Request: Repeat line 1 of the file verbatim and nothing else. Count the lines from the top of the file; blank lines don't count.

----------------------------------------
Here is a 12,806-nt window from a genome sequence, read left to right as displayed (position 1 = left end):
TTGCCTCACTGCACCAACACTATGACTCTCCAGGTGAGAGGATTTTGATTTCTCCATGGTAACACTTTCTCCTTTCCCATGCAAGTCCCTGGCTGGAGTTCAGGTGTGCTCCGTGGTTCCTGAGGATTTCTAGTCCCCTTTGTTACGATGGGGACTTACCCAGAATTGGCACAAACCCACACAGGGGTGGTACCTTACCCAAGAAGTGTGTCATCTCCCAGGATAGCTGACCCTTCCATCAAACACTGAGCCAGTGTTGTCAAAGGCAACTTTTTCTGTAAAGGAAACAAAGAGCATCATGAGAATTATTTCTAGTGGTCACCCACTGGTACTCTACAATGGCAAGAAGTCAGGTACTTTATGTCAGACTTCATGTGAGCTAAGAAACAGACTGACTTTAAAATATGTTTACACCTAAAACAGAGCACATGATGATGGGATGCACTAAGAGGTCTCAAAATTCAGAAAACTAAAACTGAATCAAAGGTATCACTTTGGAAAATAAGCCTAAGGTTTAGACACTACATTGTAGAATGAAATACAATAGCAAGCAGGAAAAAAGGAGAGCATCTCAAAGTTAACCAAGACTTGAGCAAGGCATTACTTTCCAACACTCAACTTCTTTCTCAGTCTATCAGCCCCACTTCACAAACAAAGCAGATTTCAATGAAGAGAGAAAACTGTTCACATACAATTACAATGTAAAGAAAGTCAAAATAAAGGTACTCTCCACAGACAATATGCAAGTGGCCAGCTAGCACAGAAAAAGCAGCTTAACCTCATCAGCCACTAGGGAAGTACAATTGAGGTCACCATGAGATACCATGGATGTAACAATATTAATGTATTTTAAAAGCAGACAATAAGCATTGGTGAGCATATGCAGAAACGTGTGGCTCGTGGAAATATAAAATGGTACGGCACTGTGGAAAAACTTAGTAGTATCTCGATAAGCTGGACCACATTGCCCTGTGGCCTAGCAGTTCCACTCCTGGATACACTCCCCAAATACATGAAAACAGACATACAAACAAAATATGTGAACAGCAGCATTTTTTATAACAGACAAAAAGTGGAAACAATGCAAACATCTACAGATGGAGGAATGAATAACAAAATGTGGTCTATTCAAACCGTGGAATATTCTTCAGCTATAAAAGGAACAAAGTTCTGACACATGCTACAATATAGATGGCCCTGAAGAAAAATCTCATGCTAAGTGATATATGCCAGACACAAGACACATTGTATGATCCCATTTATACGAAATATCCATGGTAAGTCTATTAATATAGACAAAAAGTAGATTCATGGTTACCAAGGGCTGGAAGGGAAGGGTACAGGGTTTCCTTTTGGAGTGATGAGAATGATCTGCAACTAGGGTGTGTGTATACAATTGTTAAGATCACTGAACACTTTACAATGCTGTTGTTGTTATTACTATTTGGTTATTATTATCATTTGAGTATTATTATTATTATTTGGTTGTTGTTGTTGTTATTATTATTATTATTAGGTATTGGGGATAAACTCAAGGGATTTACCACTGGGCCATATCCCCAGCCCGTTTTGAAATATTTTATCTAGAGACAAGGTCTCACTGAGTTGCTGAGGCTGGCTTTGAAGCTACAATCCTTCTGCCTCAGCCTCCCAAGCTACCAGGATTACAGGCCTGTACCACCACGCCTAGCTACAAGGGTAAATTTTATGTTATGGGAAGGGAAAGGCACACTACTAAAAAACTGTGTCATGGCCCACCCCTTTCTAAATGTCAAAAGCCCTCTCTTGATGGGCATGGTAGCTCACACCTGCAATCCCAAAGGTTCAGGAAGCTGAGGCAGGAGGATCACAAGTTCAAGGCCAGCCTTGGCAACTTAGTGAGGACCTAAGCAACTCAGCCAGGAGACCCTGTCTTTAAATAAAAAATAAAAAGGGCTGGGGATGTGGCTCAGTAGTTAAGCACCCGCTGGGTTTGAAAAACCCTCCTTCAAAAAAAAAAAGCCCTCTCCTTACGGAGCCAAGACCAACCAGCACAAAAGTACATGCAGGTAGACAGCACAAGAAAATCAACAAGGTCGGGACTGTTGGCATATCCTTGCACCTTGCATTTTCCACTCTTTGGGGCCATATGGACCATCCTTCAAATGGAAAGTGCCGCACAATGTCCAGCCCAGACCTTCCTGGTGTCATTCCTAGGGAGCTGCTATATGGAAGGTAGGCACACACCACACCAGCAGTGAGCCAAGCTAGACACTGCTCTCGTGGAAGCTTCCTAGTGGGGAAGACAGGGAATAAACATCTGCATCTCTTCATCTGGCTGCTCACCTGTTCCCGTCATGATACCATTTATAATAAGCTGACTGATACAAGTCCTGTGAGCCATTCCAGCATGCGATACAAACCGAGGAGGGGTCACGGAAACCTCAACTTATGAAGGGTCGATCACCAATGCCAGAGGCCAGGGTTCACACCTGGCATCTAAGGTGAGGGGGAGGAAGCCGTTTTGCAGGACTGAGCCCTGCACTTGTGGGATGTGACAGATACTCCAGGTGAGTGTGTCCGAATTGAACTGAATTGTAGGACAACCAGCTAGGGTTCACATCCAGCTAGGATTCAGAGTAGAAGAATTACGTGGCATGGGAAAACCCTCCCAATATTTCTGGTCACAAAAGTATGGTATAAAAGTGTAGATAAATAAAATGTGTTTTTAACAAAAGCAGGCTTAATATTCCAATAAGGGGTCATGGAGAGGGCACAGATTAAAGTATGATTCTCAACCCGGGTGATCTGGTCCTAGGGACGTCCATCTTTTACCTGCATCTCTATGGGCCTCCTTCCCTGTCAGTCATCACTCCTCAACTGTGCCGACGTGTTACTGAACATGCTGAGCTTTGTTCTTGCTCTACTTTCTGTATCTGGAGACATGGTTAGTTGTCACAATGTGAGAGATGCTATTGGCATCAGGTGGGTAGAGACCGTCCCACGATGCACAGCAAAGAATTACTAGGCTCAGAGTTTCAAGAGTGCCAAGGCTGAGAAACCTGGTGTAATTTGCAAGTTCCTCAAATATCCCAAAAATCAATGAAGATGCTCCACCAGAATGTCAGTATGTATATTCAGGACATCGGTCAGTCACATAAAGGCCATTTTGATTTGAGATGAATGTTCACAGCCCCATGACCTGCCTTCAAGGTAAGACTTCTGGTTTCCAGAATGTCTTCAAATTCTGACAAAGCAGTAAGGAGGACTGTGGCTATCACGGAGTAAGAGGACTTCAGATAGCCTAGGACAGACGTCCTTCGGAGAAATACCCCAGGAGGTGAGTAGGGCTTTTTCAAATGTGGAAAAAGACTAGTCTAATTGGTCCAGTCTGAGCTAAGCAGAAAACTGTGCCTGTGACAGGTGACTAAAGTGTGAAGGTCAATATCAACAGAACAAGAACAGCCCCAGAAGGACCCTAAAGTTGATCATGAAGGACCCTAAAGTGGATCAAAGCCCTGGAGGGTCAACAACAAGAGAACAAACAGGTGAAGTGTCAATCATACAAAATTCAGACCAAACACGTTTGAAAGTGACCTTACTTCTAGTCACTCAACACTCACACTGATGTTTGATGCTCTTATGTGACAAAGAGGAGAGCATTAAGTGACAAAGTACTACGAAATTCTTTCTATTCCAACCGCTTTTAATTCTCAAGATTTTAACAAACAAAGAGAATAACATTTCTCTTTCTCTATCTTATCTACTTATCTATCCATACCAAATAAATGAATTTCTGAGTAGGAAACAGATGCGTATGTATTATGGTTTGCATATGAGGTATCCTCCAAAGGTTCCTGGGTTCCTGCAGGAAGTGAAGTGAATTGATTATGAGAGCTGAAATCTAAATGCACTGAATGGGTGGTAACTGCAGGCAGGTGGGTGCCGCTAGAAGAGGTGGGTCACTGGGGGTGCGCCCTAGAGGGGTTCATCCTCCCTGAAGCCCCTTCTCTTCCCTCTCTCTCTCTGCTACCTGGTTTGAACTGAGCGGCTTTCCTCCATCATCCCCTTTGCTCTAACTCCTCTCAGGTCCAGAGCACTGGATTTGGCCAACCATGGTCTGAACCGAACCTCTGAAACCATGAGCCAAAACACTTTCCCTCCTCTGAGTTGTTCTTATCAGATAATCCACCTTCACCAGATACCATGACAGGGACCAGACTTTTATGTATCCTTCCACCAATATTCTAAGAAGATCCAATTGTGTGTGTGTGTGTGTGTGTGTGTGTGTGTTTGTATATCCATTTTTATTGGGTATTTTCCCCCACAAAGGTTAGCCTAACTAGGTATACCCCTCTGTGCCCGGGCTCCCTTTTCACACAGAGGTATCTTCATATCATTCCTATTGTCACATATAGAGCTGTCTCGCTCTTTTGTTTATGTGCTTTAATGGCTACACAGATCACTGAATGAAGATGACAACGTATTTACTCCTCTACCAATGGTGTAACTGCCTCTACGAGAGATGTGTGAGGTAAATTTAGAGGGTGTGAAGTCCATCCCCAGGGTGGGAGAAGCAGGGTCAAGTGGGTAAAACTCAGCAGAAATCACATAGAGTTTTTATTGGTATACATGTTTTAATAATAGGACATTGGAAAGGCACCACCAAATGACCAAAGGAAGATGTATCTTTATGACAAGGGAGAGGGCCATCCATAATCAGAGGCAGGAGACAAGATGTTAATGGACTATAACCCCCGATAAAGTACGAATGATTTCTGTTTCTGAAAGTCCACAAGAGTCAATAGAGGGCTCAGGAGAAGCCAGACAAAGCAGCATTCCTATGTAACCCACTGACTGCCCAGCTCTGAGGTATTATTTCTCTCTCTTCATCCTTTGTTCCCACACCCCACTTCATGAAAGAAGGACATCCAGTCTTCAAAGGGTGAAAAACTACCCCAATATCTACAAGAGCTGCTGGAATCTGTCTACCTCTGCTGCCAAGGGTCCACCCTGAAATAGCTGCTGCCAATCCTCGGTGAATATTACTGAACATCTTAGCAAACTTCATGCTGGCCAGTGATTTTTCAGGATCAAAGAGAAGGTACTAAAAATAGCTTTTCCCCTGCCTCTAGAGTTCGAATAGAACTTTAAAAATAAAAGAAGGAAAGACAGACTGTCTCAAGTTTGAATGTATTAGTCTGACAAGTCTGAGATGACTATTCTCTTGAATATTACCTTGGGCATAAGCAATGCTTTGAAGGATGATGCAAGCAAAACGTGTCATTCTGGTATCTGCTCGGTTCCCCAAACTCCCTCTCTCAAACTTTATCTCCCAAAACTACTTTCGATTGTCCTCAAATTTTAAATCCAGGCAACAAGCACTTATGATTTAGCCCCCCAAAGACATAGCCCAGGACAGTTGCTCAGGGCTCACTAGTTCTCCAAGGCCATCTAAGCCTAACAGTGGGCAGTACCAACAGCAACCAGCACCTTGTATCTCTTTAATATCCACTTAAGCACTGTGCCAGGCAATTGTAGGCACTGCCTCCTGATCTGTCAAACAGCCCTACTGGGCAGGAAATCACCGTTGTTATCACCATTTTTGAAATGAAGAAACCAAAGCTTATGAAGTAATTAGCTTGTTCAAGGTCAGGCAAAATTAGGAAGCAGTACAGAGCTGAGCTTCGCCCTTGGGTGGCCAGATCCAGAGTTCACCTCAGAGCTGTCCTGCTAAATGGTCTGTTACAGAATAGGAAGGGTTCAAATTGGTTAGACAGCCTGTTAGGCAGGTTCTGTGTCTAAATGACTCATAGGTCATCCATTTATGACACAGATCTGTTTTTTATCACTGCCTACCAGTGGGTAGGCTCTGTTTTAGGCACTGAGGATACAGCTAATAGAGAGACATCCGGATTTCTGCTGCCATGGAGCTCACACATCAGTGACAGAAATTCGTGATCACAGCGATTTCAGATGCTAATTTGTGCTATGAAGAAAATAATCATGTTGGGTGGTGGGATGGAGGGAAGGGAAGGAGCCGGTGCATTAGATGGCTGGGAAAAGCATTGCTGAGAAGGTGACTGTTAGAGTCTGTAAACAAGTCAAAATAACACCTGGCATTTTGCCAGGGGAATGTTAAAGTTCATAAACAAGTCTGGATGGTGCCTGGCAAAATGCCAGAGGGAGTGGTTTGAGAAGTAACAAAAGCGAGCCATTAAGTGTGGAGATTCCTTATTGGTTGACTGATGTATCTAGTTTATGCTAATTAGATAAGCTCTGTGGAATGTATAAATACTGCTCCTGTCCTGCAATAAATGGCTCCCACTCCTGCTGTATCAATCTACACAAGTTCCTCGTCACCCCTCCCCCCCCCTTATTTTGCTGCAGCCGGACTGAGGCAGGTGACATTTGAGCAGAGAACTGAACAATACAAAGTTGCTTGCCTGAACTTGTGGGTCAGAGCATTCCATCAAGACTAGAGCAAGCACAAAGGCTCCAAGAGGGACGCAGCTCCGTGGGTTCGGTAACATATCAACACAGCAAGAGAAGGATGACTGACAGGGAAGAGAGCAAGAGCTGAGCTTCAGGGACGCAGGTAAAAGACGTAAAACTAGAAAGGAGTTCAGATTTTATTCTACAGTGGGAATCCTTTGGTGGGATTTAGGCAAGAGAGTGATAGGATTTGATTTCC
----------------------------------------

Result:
Here is a 12,806-nt window from a genome sequence, read left to right as displayed (position 1 = left end):